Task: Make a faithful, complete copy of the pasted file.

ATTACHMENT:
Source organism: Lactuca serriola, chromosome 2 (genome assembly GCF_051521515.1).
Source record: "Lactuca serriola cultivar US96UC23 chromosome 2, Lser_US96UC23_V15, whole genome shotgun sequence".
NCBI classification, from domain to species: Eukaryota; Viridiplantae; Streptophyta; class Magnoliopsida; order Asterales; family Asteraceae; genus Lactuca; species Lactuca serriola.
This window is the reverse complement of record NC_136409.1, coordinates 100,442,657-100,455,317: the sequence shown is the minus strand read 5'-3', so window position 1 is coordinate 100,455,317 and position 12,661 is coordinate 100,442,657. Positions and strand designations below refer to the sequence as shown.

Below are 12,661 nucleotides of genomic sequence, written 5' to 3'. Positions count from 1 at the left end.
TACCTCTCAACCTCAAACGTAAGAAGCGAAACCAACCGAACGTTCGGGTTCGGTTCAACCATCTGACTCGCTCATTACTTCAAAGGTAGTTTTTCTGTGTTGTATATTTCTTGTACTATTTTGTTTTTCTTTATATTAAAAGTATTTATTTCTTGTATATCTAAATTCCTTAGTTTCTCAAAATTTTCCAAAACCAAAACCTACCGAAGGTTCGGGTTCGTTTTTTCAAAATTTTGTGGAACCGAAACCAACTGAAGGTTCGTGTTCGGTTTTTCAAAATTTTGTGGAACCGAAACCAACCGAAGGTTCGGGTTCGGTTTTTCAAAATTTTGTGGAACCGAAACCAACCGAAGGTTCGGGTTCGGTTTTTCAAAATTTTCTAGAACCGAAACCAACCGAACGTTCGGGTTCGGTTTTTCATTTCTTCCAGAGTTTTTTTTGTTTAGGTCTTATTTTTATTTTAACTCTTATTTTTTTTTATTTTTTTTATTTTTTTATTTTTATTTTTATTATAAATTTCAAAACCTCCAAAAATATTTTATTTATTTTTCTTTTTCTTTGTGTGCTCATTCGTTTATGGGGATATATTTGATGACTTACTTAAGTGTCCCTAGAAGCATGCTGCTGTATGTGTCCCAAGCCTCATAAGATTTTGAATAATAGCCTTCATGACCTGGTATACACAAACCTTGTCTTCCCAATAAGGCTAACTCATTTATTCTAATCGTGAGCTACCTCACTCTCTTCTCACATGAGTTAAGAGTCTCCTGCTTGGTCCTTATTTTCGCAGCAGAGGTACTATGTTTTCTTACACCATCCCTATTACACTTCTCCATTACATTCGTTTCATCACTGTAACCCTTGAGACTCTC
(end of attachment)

Source organism: Lactuca serriola, chromosome 2 (genome assembly GCF_051521515.1).
Source record: "Lactuca serriola cultivar US96UC23 chromosome 2, Lser_US96UC23_V15, whole genome shotgun sequence".
NCBI classification, from domain to species: Eukaryota; Viridiplantae; Streptophyta; class Magnoliopsida; order Asterales; family Asteraceae; genus Lactuca; species Lactuca serriola.
This window is the reverse complement of record NC_136409.1, coordinates 100,442,657-100,455,317: the sequence shown is the minus strand read 5'-3', so window position 1 is coordinate 100,455,317 and position 12,661 is coordinate 100,442,657. Positions and strand designations below refer to the sequence as shown.

Below are 12,661 nucleotides of genomic sequence, written 5' to 3'. Positions count from 1 at the left end.
TACCTCTCAACCTCAAACGTAAGAAGCGAAACCAACCGAACGTTCGGGTTCGGTTCAACCATCTGACTCGCTCATTACTTCAAAGGTAGTTTTTCTGTGTTGTATATTTCTTGTACTATTTTGTTTTTCTTTATATTAAAAGTATTTATTTCTTGTATATCTAAATTCCTTAGTTTCTCAAAATTTTCCAAAACCAAAACCTACCGAAGGTTCGGGTTCGTTTTTTCAAAATTTTGTGGAACCGAAACCAACTGAAGGTTCGTGTTCGGTTTTTCAAAATTTTGTGGAACCGAAACCAACCGAAGGTTCGGGTTCGGTTTTTCAAAATTTTGTGGAACCGAAACCAACCGAAGGTTCGGGTTCGGTTTTTCAAAATTTTCTAGAACCGAAACCAACCGAACGTTCGGGTTCGGTTTTTCATTTCTTCCAGAGTTTTTTTTGTTTAGGTCTTATTTTTATTTTAACTCTTATTTTTTTTTATTTTTTTTATTTTTTTATTTTTATTTTTATTATAAATTTCAAAACCTCCAAAAATATTTTATTTATTTTTCTTTTTCTTTGTGTGCTCATTCGTTTATGGGGATATATTTGATGACTTACTTAAGTGTCCCTAGAAGCATGCTGCTGTATGTGTCCCAAGCCTCATAAGATTTTGAATAATAGCCTTCATGACCTGGTATACACAAACCTTGTCTTCCCAATAAGGCTAACTCATTTATTCTAATCGTGAGCTACCTCACTCTCTTCTCACATGAGTTAAGAGTCTCCTGCTTGGTCCTTATTTTCGCAGCAGAGGTACTATGTTTTCTTACACCATCCCTATTACACTTCTCCATTACATTCGTTTCATCACTGTAACCCTTGAGACTCTC